All roads lead to the graveyard, but Mark Haney and Nicole Lizée are going there a little quicker than most—although it might be more accurate to say that it’s the Little Chamber Music Series That Could that’s heading to Vancouver’s Mountain View Cemetery, just days after its official relaunch party. But don’t worry. The newly undead society is bent on prolonging its second life, and a guest spot at the cemetery’s annual All Souls arts event is just part of Haney’s master plan.
Interviewed on his cellphone while he and Lizée are taking a brief break at Kits Beach, the busy bassist turned impresario explains that free Halloween concerts are just part of what he has in mind for the LCMSTC now that he’s assumed the mantle of artistic director.
“One part of our mandate is definitely what it always was, which is presenting really new works, mainly by local composers,” he explains. “The other side of the coin for me, coming in and renewing it, is also about removing financial barriers from new music, and branching out beyond just the downtown core.”
The work that Haney has begun with the LCMSTC draws on a number of sources, including his ongoing residency at Renfrew-Collingwood’s Falaise Park. Over the summer, and with the contrivance of the Vancouver park board, he presented a weekly series of sunset concerts, which met with an extremely positive response.
“The main thing that I found is that people love being able to interact with, on their own terms, contemporary music,” he reports. “People loved the Sunset Sounds events because there were no expectations on them. You did not have to sit down, you did not have to be quiet, you did not have to know when to clap—none of that. It was just come, experience, and enjoy, all on your terms.”
Haney’s also looking at the bigger picture, however, and unfortunately this often means declining audience numbers and shrinking public-sector support for many of the so-called classical art forms.
“I honestly worry that we’re at a crisis point,” he contends. “When a major institution like the Playhouse or whoever else is on the brink, the first argument the arts community brings up is how relevant we are to the life of the city, and the question I can’t help but ask is ‘Are we actually still relevant?’ I’m not convinced we are, and so the follow-up question has to be ‘How are we going to fix that?’ I think we need to put in a concerted effort to somehow connect with people in their lives to actually become relevant again.”
All Souls, which continues until Friday (November 1), offers one template for an arts event that combines a strong aesthetic component with an equally focused emphasis on multicultural engagement. Timed to coincide with Halloween, the Latin-American Day of the Dead, and the Chinese Moon Festival, among other global cultural traditions, it uses Mountain View Cemetery, with its stunning views of the downtown core and the North Shore mountains, as the canvas for an array of community-art activities around memory, family history, and thanksgiving.
“It’s very much a spiritual, reflective event,” says Haney, who volunteered at last year’s edition to get a feel for its pensive, fire-lit vibe. And that’s just about all he told the Montreal-based Lizée after determining that she would be the perfect person to write and help perform a suitably phantasmagorical piece for 2013.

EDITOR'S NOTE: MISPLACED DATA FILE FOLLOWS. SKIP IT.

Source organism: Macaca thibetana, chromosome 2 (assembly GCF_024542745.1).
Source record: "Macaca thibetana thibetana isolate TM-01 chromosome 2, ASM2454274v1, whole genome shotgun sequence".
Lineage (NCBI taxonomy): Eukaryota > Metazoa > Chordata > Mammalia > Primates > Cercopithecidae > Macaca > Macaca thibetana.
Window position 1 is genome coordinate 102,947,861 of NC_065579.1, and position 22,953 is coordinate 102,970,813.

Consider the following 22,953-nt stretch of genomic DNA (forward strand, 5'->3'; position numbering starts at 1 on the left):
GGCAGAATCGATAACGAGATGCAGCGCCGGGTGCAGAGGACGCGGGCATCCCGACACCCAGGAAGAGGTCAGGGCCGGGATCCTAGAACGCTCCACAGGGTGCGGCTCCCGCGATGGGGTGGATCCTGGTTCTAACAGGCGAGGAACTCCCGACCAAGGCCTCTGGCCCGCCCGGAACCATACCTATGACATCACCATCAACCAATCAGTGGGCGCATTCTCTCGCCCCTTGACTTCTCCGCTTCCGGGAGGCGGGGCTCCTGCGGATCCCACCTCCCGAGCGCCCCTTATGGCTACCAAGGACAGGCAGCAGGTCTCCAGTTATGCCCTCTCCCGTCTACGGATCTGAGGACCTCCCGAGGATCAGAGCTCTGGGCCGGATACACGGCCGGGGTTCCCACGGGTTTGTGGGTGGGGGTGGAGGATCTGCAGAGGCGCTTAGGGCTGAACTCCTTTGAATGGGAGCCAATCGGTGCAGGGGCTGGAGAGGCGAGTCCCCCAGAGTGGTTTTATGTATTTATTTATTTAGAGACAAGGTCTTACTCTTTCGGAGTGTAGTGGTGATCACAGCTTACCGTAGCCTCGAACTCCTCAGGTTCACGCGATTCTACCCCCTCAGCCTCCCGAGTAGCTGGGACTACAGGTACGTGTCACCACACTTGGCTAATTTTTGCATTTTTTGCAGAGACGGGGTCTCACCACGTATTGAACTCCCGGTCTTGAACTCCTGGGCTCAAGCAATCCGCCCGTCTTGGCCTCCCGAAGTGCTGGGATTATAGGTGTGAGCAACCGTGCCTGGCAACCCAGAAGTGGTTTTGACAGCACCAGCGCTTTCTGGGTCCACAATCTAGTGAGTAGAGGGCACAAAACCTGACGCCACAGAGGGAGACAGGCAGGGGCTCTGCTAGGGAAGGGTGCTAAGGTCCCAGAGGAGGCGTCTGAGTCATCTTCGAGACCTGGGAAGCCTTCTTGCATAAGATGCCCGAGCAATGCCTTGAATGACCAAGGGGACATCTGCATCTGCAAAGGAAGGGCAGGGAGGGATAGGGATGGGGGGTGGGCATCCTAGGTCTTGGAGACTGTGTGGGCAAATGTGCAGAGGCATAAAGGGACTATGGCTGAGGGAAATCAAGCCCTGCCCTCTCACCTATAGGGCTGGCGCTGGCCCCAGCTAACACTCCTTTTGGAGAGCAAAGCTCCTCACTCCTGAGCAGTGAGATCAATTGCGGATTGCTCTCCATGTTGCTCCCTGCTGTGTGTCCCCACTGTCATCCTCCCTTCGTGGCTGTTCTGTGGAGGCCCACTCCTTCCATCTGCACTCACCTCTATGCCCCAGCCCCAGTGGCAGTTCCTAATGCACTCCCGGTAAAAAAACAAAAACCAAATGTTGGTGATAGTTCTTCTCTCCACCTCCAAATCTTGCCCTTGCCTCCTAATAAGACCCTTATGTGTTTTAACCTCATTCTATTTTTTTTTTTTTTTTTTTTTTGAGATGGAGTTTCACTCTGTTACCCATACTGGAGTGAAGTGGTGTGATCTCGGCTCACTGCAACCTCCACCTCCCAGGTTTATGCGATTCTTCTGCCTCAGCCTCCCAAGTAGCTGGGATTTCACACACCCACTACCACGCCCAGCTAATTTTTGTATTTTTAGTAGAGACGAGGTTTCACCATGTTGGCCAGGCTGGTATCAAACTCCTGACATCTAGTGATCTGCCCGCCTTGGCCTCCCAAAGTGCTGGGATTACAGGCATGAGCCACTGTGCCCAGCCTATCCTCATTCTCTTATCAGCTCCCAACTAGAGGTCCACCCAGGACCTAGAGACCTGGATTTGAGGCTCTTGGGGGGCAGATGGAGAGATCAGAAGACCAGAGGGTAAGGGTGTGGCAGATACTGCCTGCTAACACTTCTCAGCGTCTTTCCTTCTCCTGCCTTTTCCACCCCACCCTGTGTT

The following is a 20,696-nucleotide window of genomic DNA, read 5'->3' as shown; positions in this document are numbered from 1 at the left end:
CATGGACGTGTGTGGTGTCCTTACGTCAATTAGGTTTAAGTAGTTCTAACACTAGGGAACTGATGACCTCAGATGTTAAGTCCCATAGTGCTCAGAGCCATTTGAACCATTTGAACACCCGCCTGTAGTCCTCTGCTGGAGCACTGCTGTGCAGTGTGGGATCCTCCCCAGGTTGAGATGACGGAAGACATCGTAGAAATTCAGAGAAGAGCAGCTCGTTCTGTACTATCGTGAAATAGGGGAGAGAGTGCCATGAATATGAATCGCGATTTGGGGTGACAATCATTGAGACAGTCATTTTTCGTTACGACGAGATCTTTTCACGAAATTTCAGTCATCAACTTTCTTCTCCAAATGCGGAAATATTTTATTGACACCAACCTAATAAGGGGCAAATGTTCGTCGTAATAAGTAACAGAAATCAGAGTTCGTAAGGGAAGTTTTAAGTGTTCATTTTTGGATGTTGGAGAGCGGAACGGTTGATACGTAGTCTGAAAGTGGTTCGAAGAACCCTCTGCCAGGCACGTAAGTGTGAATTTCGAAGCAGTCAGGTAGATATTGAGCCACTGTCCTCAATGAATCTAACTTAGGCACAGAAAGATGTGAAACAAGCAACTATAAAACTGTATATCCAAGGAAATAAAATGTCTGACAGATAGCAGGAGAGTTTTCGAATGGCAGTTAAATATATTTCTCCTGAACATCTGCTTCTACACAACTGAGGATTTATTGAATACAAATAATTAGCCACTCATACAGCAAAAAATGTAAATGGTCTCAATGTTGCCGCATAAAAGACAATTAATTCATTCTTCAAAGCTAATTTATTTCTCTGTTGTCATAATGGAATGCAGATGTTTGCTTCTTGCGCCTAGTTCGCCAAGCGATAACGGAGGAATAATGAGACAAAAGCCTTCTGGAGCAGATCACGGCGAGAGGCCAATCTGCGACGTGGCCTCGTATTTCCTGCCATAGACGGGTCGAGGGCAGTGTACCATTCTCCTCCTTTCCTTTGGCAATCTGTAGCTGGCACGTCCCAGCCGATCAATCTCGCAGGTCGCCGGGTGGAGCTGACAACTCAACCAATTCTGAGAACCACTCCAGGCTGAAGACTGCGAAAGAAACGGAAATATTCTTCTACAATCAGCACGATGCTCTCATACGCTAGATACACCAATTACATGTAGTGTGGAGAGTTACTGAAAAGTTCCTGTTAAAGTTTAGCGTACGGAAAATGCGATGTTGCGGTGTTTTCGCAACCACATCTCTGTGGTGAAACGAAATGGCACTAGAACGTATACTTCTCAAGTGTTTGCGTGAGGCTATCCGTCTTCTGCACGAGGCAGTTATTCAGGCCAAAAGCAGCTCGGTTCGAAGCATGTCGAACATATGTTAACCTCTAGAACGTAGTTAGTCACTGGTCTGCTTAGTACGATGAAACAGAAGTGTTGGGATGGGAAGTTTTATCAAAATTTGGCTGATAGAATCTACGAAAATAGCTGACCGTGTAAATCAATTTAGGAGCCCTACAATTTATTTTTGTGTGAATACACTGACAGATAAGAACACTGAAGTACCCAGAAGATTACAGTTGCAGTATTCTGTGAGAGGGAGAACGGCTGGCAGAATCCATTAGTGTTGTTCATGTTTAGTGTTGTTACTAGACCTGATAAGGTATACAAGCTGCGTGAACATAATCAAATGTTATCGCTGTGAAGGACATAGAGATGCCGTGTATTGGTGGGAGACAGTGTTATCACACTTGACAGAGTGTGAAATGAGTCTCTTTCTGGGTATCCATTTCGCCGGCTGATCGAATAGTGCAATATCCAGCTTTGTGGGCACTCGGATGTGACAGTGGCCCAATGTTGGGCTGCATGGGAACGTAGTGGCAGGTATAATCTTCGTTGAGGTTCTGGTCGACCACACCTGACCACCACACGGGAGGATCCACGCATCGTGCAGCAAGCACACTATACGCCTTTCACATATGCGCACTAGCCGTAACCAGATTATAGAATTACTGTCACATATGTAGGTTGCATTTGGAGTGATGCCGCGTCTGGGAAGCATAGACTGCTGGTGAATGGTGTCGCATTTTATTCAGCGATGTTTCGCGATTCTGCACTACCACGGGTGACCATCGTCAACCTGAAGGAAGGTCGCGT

Lizée might not be an obvious choice: her music can sometimes seem clangorous and aggressively modern, as with Hymnals, which received its Canadian premiere at the Kronos Quartet’s recent Chan Centre for the Performing Arts concert. But encoded within her dense brocade of sampled sound, acoustic instrumentation, low-tech synths, and expropriated film footage is a quirky and loving regard for her sonic and filmic forebears.
“I’ve always been drawn to artifacts from the past,” she says, once Haney passes her the phone. “Maybe that’s technology, maybe that’s sound, maybe that’s images, but somehow these entities were, at some point, very active, very much in our worlds. I’m fascinated by bringing them back, breathing new life into them, and creating new surroundings for them. I refer to them as dead icons, or lost relics, or forgotten notions, and those sounds or colours or notions or ideas still have weight for me. Like, they’re still very much something that I want to have interact with my [musical] language now.”
This blurring of boundaries between the past and the present is in keeping with the ethos of All Souls, which celebrates an exchange between the supernatural and mundane worlds. In Ouijist, which premieres at Mountain View Cemetery’s Celebration Hall on Halloween night, she’ll expand on that metaphor by smudging the lines between electronic and acoustic sounds, and between instrumental and vocal music.
“One thing that’ll happen in the piece is that the players will sing along with their melodic lines to kind of add this spiritual quality, this otherworldly quality,” she says. “It’s sort of like a phantom following them around.”
Lizée can’t help but joke about her first venture into cemetery music, but it’s clear that both this Little Chamber Music Series That Could commission and her conversations with Haney have got her thinking.
“Having a work that’s so site-specific, where already people will arrive in a certain frame of mind or with a certain emotional attachment to something, is very interesting,” she says. “I mean, I’ve had pieces performed in churches, but churches have sort of lost their function in that way. But the cemetery is kind of loaded; it’s kind of a heavy thing. So I think it would be interesting to create this whole cemetery genre of music.
“That’s what I’m working on,” she adds, tongue only partly in cheek. “That’s my goal!”